Writing 101: 6 Ways to Get Motivated to Write

Good afternoon OTMM readers! Today, I’m searching the net for the best motivational tactics employed by authors around the world. But first, let’s take a moment to discuss the role motivation plays in our writing. Particularly true with longer works, motivation is truly the key to success. We've all been there before. We begin a project that we feel has amazing potential, but as we progress through our project, little doubts begin creeping up in our minds: Is it good enough? Did I do the right thing? Another idea would be better. Not long after, we fizzle out and quit. The truth is that we're all going to experience doubt and other motivational issues. It’s how we cope with these issues that define who we are and what we're capable of.

Tactic 1: Piece out your Project         
Looking at a project in its entirety can be a huge blow to our confidence. A longer work, whether it be fiction or not, takes an incredible amount of time to complete. When we look at the big picture, the 60,000+ words that lie ahead of us, the task seems overwhelming. That’s why we have to break the project up into smaller, more doable portions. Writing a novel? Break it up into chapters, dedicate a certain amount of time for writing each day, or set yourself a word limit. There are numerous ways we can tell our brain that a longer piece of work really isn't as bad as it seems. Also, think of it this way, if you dedicate 1 hour every evening to writing, it might take up to 6 months to finish a novel. (Shorter or longer depending on how efficient you are.)  That may seem like a long time, but as days pass and you focus that one hour a day to writing, the next thing you know, the project has pulled itself together and is finished. What happens if you don’t spend that 1 hour writing? You’ll look back on the past 6 months and tell yourself, “Damn, if I would have simply followed that plan, I could be done by now.”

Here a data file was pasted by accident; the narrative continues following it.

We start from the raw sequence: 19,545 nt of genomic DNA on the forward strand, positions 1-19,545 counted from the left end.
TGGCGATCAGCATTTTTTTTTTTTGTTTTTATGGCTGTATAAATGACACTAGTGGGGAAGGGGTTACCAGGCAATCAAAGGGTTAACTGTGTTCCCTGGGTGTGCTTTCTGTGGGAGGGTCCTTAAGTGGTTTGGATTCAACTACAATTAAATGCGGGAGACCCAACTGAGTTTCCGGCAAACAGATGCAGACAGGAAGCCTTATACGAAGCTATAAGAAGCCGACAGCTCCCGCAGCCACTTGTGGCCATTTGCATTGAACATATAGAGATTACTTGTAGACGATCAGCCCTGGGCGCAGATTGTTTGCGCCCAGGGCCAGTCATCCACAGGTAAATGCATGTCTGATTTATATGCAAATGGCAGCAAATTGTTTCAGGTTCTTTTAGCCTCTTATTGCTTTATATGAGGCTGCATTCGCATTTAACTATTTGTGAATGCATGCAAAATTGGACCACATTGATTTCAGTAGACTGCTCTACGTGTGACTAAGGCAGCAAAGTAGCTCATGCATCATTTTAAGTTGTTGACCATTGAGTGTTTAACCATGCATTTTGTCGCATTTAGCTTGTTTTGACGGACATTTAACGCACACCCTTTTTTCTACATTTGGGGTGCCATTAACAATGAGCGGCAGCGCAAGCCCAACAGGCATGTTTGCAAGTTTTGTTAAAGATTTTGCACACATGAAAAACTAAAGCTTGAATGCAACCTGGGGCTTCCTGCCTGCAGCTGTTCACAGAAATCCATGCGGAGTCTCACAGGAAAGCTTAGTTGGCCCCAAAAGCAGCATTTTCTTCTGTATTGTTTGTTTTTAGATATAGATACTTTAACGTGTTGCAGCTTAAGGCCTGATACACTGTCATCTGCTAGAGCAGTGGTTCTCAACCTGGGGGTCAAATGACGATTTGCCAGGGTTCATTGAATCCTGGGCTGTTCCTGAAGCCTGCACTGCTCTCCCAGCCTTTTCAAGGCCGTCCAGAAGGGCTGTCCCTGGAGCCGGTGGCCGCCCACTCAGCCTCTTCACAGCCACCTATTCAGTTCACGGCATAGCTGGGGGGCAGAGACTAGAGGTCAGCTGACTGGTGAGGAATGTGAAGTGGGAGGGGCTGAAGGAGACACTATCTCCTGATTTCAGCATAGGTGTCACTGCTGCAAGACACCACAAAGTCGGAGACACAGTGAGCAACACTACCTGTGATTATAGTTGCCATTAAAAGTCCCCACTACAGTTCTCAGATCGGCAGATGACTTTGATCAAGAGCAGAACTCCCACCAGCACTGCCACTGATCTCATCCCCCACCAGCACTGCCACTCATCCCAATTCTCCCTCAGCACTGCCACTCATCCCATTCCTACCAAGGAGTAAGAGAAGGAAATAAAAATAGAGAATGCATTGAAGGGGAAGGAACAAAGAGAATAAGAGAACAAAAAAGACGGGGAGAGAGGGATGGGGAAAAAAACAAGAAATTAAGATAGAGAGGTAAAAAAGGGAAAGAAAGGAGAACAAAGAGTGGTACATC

Tactic 2: Acknowledge moments of doubt and lack of focus

We begin projects with fire and passion. We work rigorously in an attempt to make it perfect, and at some point in time, something happens to dampen our mood and make us question ourselves. It’s sometimes difficult to notice when we begin to slip. Suddenly, we just don’t feel like working one day, or decide you need more time to plan. I have news for you: this is where it starts. One day off turns into two days off, and more time to plan sets the project back into its infant stages. My advice to you is to acknowledge these moments where you feel like slipping and get your butt in gear. I know it’s difficult, but longer projects need to become habit—something you simply do every day. Breaking that habit will only hurt your motivation and dedication to the project.

Tactic 3: Daydream